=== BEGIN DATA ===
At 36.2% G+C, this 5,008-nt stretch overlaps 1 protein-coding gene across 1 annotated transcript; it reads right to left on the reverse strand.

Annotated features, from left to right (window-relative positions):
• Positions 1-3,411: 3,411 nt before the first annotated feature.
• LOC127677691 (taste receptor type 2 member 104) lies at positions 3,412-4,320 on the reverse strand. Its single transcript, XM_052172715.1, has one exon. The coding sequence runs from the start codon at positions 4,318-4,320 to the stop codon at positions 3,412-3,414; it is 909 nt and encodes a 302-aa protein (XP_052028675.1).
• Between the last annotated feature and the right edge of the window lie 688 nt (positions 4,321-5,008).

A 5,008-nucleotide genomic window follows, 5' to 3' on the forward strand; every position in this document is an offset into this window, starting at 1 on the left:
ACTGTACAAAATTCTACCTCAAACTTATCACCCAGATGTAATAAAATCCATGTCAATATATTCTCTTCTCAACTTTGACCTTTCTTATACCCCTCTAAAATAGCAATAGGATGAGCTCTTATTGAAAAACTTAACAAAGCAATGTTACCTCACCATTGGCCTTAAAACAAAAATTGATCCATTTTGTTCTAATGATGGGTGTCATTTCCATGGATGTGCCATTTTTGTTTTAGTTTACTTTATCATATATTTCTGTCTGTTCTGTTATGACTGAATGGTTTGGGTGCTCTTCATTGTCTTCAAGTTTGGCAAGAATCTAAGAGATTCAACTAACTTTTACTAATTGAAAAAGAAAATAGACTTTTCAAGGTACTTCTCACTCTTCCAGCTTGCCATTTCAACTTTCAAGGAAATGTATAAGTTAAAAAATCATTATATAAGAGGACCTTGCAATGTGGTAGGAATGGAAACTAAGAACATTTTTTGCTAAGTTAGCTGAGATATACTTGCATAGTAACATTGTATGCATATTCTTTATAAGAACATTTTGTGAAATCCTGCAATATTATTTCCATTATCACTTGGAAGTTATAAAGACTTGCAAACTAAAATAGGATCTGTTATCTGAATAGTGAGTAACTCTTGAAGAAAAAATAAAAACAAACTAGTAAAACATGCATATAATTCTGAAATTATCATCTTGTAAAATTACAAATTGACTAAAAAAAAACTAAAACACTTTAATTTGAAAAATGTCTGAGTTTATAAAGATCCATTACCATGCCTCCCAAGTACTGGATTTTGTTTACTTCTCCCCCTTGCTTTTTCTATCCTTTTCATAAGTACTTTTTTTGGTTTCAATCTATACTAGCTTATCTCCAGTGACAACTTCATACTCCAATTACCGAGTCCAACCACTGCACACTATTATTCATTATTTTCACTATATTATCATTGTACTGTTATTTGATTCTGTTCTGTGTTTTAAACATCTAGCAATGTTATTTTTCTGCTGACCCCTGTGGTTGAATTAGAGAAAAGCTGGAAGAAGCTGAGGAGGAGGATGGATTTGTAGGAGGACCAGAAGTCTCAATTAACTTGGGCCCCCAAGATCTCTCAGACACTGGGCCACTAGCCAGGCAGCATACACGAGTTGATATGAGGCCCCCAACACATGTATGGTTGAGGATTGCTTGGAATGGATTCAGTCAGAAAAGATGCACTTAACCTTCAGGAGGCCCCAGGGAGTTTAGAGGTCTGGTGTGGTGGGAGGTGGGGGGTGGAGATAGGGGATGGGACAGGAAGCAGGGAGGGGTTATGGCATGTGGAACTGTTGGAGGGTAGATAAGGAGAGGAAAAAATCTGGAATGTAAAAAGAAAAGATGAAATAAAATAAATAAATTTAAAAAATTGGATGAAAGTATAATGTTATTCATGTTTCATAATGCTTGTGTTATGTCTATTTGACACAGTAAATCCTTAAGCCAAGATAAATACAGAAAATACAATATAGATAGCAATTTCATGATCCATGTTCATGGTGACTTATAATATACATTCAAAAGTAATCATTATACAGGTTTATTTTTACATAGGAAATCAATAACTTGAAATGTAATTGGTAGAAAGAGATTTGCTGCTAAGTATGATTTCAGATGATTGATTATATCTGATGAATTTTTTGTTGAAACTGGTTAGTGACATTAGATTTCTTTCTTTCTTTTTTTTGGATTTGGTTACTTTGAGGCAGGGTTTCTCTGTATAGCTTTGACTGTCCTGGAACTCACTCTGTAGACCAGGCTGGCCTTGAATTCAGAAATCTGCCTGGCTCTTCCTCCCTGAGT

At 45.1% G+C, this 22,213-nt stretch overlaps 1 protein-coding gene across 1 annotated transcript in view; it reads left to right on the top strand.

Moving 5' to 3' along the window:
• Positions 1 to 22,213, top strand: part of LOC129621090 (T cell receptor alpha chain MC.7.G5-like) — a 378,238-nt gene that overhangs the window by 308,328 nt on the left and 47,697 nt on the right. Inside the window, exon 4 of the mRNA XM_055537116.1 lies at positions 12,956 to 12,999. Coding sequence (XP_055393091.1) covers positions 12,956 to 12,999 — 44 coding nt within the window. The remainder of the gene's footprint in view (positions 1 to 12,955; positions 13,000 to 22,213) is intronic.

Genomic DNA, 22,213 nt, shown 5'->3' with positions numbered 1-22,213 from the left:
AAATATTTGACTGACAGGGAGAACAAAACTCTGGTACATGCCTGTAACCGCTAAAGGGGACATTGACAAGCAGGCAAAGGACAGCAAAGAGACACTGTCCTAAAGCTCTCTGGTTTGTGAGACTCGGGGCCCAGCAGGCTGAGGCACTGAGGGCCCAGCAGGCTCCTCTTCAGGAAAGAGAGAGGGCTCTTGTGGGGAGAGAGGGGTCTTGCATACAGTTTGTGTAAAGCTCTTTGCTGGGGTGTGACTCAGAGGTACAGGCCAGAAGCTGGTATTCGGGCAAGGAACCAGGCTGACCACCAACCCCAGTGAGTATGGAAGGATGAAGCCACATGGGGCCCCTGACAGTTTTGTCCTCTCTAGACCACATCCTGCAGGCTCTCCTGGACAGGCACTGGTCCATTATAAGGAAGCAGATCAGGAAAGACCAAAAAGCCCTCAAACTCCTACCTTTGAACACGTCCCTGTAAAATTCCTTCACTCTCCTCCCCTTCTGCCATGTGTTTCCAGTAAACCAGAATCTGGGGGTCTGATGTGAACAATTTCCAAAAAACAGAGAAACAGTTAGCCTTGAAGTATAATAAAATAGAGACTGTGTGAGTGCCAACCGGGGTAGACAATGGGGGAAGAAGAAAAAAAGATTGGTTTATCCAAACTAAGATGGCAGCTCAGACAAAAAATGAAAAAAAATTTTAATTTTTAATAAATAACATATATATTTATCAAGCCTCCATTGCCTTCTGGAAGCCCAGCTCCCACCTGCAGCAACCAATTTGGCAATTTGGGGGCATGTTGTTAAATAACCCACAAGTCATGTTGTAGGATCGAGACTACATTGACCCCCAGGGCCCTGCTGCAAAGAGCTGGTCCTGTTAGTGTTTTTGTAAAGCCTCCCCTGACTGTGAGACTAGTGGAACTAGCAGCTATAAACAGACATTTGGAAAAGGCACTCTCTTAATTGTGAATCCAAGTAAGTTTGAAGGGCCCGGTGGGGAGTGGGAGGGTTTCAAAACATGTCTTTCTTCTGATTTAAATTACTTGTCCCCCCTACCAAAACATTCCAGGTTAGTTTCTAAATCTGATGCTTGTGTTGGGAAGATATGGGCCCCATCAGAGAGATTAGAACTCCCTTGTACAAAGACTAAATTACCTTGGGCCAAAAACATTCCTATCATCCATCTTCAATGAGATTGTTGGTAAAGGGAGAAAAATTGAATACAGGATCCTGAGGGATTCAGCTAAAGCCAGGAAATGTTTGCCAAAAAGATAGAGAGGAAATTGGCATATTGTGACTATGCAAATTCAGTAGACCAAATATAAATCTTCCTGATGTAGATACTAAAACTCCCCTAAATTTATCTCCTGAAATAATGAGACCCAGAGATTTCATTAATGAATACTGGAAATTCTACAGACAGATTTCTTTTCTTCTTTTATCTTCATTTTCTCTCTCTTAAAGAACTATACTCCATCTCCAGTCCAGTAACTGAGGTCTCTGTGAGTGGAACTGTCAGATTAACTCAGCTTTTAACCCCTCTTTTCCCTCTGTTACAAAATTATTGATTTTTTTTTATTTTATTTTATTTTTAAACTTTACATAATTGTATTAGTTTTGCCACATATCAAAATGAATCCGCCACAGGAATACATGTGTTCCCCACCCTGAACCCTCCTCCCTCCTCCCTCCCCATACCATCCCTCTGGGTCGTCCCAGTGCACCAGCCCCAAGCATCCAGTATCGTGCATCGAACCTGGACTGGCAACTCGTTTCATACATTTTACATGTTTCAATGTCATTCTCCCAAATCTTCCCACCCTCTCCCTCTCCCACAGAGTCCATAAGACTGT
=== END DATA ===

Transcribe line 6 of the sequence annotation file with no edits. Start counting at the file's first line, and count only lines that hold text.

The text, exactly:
A 5,008-nucleotide genomic window follows, 5' to 3' on the forward strand; every position in this document is an offset into this window, starting at 1 on the left: